Nino Rota: Chamber Music [Alpha]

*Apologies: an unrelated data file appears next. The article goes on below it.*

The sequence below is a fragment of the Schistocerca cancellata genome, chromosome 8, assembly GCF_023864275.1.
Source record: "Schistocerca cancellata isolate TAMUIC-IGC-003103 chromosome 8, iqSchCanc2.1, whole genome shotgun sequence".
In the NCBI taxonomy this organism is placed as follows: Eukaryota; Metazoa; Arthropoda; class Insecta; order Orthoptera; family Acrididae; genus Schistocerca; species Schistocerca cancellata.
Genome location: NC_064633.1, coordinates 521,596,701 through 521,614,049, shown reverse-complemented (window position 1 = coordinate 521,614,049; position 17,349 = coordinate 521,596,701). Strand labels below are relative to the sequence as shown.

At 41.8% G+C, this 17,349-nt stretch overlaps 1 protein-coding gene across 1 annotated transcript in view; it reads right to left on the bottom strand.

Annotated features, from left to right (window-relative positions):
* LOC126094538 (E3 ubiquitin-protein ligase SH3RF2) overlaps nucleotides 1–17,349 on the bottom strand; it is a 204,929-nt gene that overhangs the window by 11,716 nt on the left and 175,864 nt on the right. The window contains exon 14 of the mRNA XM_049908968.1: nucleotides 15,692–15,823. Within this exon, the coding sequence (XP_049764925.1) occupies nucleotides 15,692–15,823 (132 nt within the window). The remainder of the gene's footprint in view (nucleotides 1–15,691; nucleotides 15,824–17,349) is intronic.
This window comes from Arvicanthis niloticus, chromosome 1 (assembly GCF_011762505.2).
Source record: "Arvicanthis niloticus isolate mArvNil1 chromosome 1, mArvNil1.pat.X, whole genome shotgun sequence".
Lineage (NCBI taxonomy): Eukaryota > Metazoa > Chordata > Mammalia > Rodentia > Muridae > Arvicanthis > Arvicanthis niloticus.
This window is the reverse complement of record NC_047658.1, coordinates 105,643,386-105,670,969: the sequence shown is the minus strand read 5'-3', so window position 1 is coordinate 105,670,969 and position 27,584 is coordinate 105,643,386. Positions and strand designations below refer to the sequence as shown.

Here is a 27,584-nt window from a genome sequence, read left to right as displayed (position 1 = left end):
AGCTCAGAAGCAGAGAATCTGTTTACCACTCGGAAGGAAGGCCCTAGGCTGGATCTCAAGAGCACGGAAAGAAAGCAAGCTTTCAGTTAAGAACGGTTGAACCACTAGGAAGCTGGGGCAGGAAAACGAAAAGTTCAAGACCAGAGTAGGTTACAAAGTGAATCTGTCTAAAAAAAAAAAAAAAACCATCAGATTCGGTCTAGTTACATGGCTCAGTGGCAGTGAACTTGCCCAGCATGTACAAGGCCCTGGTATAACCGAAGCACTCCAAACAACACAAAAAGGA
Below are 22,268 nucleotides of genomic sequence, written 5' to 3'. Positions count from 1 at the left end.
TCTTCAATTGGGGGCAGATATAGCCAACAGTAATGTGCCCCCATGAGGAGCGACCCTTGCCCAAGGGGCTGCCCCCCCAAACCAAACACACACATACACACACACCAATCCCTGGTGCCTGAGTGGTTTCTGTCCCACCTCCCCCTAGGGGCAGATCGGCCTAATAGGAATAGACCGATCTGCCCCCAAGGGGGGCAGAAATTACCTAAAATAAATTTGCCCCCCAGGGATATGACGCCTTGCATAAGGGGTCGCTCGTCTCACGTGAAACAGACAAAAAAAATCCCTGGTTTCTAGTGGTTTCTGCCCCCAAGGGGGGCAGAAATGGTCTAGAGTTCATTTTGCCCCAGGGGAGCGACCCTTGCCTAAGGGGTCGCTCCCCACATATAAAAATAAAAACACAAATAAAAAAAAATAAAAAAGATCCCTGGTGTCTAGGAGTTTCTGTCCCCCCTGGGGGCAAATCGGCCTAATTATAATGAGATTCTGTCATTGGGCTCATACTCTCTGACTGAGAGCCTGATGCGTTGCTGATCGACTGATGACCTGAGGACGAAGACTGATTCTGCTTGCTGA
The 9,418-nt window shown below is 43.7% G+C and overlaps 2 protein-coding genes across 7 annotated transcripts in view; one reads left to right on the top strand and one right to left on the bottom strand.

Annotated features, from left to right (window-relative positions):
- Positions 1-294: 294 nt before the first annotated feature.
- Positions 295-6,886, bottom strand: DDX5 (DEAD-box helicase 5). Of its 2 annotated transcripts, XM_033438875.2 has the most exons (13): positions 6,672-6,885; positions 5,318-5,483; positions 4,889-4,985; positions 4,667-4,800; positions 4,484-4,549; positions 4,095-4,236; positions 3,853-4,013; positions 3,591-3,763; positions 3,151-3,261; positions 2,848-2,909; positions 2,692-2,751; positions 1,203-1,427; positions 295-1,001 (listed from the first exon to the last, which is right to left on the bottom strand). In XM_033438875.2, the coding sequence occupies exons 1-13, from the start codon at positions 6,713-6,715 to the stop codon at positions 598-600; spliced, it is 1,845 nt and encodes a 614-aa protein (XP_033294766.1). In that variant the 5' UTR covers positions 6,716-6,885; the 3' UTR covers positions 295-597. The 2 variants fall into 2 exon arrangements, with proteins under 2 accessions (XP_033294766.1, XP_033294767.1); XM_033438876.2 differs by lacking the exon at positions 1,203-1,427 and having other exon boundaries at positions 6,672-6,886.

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For U.S. listeners, the name Nino Rota will inevitably conjure that of the film The Godfather, and even in Rota's native Italy, he will be strongly associated with the Cinecittà studio and with directors such as Fellini and Visconti. Like other film composers, he wrote a good deal of concert music, but it has generally not received the same attention as that of, say, Erich Korngold or John Williams. This set of chamber pieces, performed by a crack group of players mostly from the Berlin Philharmonic, is thus especially welcome. The melodic genius of Rota's film scores is clearly audible in the slow movements, such as the Andante from the beautifully balanced Trio for cello, clarinet, and piano, but what's really remarkable is the depth of Rota's musical thinking in an essentially neoclassic mold. He is a step or two less bracing than Stravinsky but no less intricate. Consider the five-movement Nonetto, which has something of the spirit of Mozart's large pieces of wind music where great erudition is packed into a light exterior; the fourth-movement variation set is especially elegant. For chamber players especially, this album will be an essential set of rediscoveries, and it's good enough to spur further exploration of his concert works. Why not a revival of one of his operas, now that it's possible to perform Romantic music again? This album will also satisfy those who come to it as fans of The Godfather.


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